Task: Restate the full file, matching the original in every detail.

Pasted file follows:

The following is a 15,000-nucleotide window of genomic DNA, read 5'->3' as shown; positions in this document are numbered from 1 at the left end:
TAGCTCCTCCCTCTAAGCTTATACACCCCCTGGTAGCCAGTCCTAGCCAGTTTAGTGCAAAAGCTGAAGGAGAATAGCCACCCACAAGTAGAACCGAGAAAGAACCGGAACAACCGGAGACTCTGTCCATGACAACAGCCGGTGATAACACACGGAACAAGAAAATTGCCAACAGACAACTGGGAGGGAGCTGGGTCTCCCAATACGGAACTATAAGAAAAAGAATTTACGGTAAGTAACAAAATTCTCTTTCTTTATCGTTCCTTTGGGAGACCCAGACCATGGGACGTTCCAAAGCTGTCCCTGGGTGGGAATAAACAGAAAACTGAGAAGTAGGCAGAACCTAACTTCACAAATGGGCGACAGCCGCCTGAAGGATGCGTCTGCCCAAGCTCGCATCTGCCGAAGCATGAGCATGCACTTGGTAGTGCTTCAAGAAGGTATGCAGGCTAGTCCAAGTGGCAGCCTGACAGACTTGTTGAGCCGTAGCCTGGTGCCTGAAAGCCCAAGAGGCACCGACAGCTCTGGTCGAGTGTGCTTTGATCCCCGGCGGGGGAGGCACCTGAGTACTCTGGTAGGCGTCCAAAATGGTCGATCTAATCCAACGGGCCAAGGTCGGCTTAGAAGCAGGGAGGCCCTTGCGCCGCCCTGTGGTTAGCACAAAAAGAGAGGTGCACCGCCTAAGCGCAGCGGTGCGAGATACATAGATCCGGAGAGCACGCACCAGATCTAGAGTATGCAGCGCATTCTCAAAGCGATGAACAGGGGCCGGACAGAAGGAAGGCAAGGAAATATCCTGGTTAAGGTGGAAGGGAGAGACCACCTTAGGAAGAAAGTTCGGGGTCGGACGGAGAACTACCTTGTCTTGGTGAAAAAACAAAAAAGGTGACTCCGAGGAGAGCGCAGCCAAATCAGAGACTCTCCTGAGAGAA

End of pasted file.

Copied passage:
The following is a 15,000-nucleotide window of genomic DNA, read 5'->3' as shown; positions in this document are numbered from 1 at the left end:
TAGCTCCTCCCTCTAAGCTTATACACCCCCTGGTAGCCAGTCCTAGCCAGTTTAGTGCAAAAGCTGAAGGAGAATAGCCACCCACAAGTAGAACCGAGAAAGAACCGGAACAACCGGAGACTCTGTCCATGACAACAGCCGGTGATAACACACGGAACAAGAAAATTGCCAACAGACAACTGGGAGGGAGCTGGGTCTCCCAATACGGAACTATAAGAAAAAGAATTTACGGTAAGTAACAAAATTCTCTTTCTTTATCGTTCCTTTGGGAGACCCAGACCATGGGACGTTCCAAAGCTGTCCCTGGGTGGGAATAAACAGAAAACTGAGAAGTAGGCAGAACCTAACTTCACAAATGGGCGACAGCCGCCTGAAGGATGCGTCTGCCCAAGCTCGCATCTGCCGAAGCATGAGCATGCACTTGGTAGTGCTTCAAGAAGGTATGCAGGCTAGTCCAAGTGGCAGCCTGACAGACTTGTTGAGCCGTAGCCTGGTGCCTGAAAGCCCAAGAGGCACCGACAGCTCTGGTCGAGTGTGCTTTGATCCCCGGCGGGGGAGGCACCTGAGTACTCTGGTAGGCGTCCAAAATGGTCGATCTAATCCAACGGGCCAAGGTCGGCTTAGAAGCAGGGAGGCCCTTGCGCCGCCCTGTGGTTAGCACAAAAAGAGAGGTGCACCGCCTAAGCGCAGCGGTGCGAGATACATAGATCCGGAGAGCACGCACCAGATCTAGAGTATGCAGCGCATTCTCAAAGCGATGAACAGGGGCCGGACAGAAGGAAGGCAAGGAAATATCCTGGTTAAGGTGGAAGGGAGAGACCACCTTAGGAAGAAAGTTCGGGGTCGGACGGAGAACTACCTTGTCTTGGTGAAAAAACAAAAAAGGTGACTCCGAGGAGAGCGCAGCCAAATCAGAGACTCTCCTGAGAGAA